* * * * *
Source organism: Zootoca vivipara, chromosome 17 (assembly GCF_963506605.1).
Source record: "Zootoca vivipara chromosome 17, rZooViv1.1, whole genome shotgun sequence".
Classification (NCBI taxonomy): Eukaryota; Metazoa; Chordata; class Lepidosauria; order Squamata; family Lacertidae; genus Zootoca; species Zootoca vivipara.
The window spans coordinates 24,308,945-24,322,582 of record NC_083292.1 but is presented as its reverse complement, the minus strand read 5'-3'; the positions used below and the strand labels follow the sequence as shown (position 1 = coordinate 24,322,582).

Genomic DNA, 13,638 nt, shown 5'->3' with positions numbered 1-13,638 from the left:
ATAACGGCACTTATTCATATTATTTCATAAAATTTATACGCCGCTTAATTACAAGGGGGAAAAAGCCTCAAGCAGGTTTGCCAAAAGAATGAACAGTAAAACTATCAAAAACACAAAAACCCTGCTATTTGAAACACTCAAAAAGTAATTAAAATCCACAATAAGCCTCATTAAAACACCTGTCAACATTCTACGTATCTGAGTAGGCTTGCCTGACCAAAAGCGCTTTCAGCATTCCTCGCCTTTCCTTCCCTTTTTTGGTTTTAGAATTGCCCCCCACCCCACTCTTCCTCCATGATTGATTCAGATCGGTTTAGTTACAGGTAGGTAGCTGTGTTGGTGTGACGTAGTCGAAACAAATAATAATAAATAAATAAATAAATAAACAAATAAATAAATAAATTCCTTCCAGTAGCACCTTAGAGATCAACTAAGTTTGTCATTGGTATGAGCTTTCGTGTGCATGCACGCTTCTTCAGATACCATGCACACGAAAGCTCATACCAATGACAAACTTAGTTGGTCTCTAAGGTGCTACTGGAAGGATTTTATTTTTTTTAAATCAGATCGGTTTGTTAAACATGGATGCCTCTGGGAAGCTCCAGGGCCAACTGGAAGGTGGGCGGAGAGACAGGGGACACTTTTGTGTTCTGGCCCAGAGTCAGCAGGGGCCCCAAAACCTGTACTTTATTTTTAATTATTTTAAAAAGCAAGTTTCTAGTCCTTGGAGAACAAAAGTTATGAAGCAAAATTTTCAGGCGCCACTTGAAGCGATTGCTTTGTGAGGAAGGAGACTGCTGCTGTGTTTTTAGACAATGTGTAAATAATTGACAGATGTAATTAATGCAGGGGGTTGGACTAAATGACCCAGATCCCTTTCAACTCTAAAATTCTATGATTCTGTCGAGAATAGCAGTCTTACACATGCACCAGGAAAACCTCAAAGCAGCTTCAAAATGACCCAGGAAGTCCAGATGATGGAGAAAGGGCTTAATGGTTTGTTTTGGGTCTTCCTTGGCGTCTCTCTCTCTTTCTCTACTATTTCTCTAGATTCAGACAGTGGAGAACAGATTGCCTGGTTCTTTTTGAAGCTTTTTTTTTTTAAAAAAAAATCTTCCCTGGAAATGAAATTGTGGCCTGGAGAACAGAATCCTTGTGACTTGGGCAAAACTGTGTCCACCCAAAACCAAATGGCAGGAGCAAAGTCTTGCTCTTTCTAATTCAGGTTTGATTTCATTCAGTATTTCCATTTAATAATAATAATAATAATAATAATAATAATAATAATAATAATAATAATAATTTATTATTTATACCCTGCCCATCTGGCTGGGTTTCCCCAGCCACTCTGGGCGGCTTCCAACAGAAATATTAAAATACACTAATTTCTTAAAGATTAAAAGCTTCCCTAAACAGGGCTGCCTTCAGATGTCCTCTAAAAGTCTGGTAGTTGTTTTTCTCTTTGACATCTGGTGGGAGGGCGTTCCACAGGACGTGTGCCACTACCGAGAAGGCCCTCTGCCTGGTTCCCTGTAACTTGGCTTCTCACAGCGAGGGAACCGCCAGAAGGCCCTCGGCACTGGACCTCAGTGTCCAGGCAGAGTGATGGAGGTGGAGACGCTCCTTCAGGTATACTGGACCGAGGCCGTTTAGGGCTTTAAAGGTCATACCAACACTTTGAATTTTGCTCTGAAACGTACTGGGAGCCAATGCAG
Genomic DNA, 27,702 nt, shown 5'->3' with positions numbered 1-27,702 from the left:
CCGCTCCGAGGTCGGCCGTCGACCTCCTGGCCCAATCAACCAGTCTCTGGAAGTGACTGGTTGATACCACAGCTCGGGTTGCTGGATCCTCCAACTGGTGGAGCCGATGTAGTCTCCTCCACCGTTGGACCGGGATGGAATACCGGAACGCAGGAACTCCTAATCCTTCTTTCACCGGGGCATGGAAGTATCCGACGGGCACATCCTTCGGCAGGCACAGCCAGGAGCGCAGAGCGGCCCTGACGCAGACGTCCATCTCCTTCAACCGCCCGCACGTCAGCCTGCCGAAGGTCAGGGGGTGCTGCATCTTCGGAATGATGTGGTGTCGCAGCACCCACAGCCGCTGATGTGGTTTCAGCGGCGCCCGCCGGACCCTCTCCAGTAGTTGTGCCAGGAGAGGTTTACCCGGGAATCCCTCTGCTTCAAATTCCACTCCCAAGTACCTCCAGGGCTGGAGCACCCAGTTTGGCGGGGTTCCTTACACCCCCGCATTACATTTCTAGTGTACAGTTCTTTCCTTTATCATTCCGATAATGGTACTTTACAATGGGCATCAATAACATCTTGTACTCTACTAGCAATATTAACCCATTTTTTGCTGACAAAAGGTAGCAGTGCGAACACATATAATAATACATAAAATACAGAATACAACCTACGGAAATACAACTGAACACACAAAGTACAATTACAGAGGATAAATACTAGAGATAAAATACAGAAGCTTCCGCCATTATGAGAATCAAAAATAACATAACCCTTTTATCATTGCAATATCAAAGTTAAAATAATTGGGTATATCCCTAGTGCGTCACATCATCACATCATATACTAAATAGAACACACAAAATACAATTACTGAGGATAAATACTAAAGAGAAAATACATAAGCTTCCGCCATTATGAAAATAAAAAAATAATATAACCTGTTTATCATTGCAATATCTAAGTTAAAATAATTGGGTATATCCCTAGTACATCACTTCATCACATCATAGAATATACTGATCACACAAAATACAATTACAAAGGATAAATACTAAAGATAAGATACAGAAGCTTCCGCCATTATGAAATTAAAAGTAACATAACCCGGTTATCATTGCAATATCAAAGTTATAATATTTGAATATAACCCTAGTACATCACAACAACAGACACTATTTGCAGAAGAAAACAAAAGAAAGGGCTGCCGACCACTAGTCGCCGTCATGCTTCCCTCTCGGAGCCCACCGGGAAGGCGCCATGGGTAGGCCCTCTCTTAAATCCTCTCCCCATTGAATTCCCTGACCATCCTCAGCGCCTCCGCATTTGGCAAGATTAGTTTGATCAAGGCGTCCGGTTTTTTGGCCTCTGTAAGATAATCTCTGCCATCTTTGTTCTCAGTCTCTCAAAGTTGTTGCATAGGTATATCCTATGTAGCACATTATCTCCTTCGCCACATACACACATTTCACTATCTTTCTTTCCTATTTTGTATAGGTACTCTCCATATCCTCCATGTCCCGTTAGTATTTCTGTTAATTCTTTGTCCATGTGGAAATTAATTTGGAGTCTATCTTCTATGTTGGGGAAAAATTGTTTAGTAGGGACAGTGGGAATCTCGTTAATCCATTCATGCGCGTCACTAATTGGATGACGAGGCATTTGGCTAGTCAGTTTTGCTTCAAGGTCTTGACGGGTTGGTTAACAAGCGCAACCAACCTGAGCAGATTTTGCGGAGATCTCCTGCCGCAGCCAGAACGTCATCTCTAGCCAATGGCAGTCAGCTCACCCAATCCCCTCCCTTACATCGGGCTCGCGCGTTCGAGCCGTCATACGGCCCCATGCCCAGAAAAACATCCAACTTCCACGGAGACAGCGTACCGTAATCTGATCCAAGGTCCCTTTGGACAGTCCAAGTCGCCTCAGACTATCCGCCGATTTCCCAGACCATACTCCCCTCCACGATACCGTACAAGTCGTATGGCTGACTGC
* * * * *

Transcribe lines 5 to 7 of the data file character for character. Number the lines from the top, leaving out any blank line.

Genomic DNA, 13,638 nt, shown 5'->3' with positions numbered 1-13,638 from the left:
ATAACGGCACTTATTCATATTATTTCATAAAATTTATACGCCGCTTAATTACAAGGGGGAAAAAGCCTCAAGCAGGTTTGCCAAAAGAATGAACAGTAAAACTATCAAAAACACAAAAACCCTGCTATTTGAAACACTCAAAAAGTAATTAAAATCCACAATAAGCCTCATTAAAACACCTGTCAACATTCTACGTATCTGAGTAGGCTTGCCTGACCAAAAGCGCTTTCAGCATTCCTCGCCTTTCCTTCCCTTTTTTGGTTTTAGAATTGCCCCCCACCCCACTCTTCCTCCATGATTGATTCAGATCGGTTTAGTTACAGGTAGGTAGCTGTGTTGGTGTGACGTAGTCGAAACAAATAATAATAAATAAATAAATAAATAAACAAATAAATAAATAAATTCCTTCCAGTAGCACCTTAGAGATCAACTAAGTTTGTCATTGGTATGAGCTTTCGTGTGCATGCACGCTTCTTCAGATACCATGCACACGAAAGCTCATACCAATGACAAACTTAGTTGGTCTCTAAGGTGCTACTGGAAGGATTTTATTTTTTTTAAATCAGATCGGTTTGTTAAACATGGATGCCTCTGGGAAGCTCCAGGGCCAACTGGAAGGTGGGCGGAGAGACAGGGGACACTTTTGTGTTCTGGCCCAGAGTCAGCAGGGGCCCCAAAACCTGTACTTTATTTTTAATTATTTTAAAAAGCAAGTTTCTAGTCCTTGGAGAACAAAAGTTATGAAGCAAAATTTTCAGGCGCCACTTGAAGCGATTGCTTTGTGAGGAAGGAGACTGCTGCTGTGTTTTTAGACAATGTGTAAATAATTGACAGATGTAATTAATGCAGGGGGTTGGACTAAATGACCCAGATCCCTTTCAACTCTAAAATTCTATGATTCTGTCGAGAATAGCAGTCTTACACATGCACCAGGAAAACCTCAAAGCAGCTTCAAAATGACCCAGGAAGTCCAGATGATGGAGAAAGGGCTTAATGGTTTGTTTTGGGTCTTCCTTGGCGTCTCTCTCTCTTTCTCTACTATTTCTCTAGATTCAGACAGTGGAGAACAGATTGCCTGGTTCTTTTTGAAGCTTTTTTTTTTTAAAAAAAAATCTTCCCTGGAAATGAAATTGTGGCCTGGAGAACAGAATCCTTGTGACTTGGGCAAAACTGTGTCCACCCAAAACCAAATGGCAGGAGCAAAGTCTTGCTCTTTCTAATTCAGGTTTGATTTCATTCAGTATTTCCATTTAATAATAATAATAATAATAATAATAATAATAATAATAATAATAATAATAATTTATTATTTATACCCTGCCCATCTGGCTGGGTTTCCCCAGCCACTCTGGGCGGCTTCCAACAGAAATATTAAAATACACTAATTTCTTAAAGATTAAAAGCTTCCCTAAACAGGGCTGCCTTCAGATGTCCTCTAAAAGTCTGGTAGTTGTTTTTCTCTTTGACATCTGGTGGGAGGGCGTTCCACAGGACGTGTGCCACTACCGAGAAGGCCCTCTGCCTGGTTCCCTGTAACTTGGCTTCTCACAGCGAGGGAACCGCCAGAAGGCCCTCGGCACTGGACCTCAGTGTCCAGGCAGAGTGATGGAGGTGGAGACGCTCCTTCAGGTATACTGGACCGAGGCCGTTTAGGGCTTTAAAGGTCATACCAACACTTTGAATTTTGCTCTGAAACGTACTGGGAGCCAATGCAG
Genomic DNA, 27,702 nt, shown 5'->3' with positions numbered 1-27,702 from the left: